Basically, we released everything in mono - up to Aftermath - because we always liked the mono sound on the original R&B records. You don't have that polarity you get with stereo, that spreads out the sound. With stereo you lose a lot of the guts of the sound. We liked the RAWNESS of mono back then. On 2-track you couldn't do much anyways. For one thing, it couldn't be released in stereo. The band was on one track, the vocals on the other, and you couldn't mix stereo on 2-track. In any case, in '64 stereo was just coming into use, it wasn't in people's homes until '66. Also, you couldn't mix a single other than mono at that time because if it was mixed in stereo and you played it on a mono machine the sound was not balanced.
I'm knocked out by the LP. I didn't expect so much from it. I know you expect an artist to talk like that about his own record, but I have tried to listen to it impartially. I hope people will accept it as a good LP by the Rolling Stones and a good R&B record as well... It is very good. That's not just from my point of view because I happen to be on it, but because it reflects the Rolling Stones, which is what we intended to do.
I like the way it sounds. I don't think my contribution is all that fantastic, but the LP has got our sound. When I say it is very good, I mean we are pleased with the way it has turned out.
It's the kind of stuff we like playing. I think the real R&B fans will know what we're doing on it and even others should. We've tried to get the kind of sound we like and I think we've done that.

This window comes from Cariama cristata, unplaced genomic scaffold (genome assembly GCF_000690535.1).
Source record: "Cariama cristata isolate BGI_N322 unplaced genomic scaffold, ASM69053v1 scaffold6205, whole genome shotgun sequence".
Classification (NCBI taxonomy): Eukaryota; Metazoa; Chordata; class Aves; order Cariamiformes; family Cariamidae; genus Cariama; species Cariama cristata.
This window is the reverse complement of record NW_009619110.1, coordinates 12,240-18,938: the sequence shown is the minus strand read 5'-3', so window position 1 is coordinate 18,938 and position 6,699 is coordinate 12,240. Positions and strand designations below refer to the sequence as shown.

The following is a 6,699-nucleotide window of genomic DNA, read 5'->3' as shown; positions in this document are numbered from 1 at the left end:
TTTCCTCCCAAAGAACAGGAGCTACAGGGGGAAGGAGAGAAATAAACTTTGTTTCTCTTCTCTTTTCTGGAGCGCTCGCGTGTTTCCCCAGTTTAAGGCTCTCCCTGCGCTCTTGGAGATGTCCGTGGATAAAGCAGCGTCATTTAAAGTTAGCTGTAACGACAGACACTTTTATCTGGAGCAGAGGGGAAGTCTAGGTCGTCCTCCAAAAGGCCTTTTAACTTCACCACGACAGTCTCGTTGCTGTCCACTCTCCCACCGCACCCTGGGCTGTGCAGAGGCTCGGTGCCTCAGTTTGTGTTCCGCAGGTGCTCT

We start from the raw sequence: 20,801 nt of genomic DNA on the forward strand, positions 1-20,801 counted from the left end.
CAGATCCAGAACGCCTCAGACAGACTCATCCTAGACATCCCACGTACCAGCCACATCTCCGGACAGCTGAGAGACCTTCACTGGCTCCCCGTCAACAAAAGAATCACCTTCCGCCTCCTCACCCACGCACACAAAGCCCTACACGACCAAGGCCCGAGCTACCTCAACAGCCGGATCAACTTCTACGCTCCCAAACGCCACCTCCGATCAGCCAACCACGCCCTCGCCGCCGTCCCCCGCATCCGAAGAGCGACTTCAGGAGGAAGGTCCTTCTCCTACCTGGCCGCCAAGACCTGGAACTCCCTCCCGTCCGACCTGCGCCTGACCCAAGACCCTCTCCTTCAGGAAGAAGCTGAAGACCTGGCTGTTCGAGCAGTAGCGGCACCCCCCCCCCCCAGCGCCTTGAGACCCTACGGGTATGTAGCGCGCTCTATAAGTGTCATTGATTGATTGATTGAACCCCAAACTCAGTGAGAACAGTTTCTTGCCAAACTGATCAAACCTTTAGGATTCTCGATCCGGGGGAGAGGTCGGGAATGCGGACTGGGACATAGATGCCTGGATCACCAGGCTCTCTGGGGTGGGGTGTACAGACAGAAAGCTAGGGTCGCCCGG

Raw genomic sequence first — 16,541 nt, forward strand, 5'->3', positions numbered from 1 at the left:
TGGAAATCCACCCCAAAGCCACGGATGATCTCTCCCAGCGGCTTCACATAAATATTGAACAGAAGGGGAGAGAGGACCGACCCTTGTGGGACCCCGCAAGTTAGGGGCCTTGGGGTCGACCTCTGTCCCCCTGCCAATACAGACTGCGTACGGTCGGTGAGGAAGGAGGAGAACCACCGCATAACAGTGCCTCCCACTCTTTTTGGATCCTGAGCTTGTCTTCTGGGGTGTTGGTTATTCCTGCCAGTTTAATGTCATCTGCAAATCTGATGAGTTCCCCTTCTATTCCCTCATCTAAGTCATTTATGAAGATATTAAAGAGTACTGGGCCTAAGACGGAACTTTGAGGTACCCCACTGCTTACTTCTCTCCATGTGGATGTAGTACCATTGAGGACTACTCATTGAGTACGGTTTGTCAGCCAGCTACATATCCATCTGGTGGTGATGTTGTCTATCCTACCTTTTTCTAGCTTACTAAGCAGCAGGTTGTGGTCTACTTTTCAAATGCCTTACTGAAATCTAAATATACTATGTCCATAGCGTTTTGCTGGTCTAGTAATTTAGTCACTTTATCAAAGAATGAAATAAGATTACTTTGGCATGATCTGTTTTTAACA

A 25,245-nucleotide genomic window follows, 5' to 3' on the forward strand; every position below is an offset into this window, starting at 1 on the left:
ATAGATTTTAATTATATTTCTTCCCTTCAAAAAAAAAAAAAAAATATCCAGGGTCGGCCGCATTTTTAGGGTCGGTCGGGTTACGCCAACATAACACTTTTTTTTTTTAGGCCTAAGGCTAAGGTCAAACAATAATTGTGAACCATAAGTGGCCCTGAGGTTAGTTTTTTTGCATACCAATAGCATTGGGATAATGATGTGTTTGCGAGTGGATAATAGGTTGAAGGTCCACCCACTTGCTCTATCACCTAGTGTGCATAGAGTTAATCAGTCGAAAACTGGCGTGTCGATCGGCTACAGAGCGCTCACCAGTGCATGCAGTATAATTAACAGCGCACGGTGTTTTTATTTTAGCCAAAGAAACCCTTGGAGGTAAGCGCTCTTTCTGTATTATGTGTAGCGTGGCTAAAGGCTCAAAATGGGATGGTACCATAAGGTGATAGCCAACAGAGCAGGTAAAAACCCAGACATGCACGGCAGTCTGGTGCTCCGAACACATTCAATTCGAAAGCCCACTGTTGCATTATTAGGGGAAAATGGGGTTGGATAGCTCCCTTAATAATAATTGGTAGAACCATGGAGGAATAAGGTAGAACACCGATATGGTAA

It covers a big range of the type of music we play and we are very pleased with the end product.
It like it really, you know. I think it is good. It is something we have always wanted to do, to record these numbers, and I hope we'll be proved right. The market is wide open.
Yeah, well, you KNOW the ones I like. The first album was good. Beggars Banquet was good. That's about it.
Yeah... Roy Carr (a rock critic) said that was probably the best first album by any band. Ever. Between us, throughout the years, we've never kind of run that - We've run certain albums down and said, I HATE Between The Buttons or I don't think Aftermath was very good but nobody ever criticized that first album. It was our stage show in a way, or a lot of it. We just went straight in from playing these things onstage and we just recorded them.
It's like a lot of people's first albums are great if they've been played around, because really all you're doing is putting your tried and tested best stage numbers on record. It's very easy - you've got the material, you know it by heart, you know... What comes hard is the second or third album. Now, OK, now what are you going to do? You've run out of material!
Believe me, it is fantastic! I will go as far to say that if it doesn't take over from the Beatles at the top of the LP chart I will eat my chocolate-flavoured record player.
It is the classic album of white rock, because, like Presley's Sun sessions, it was the first of its kind and it has the startled, breathless intensity of doing it for the first time. It pointed pop music in a new direction.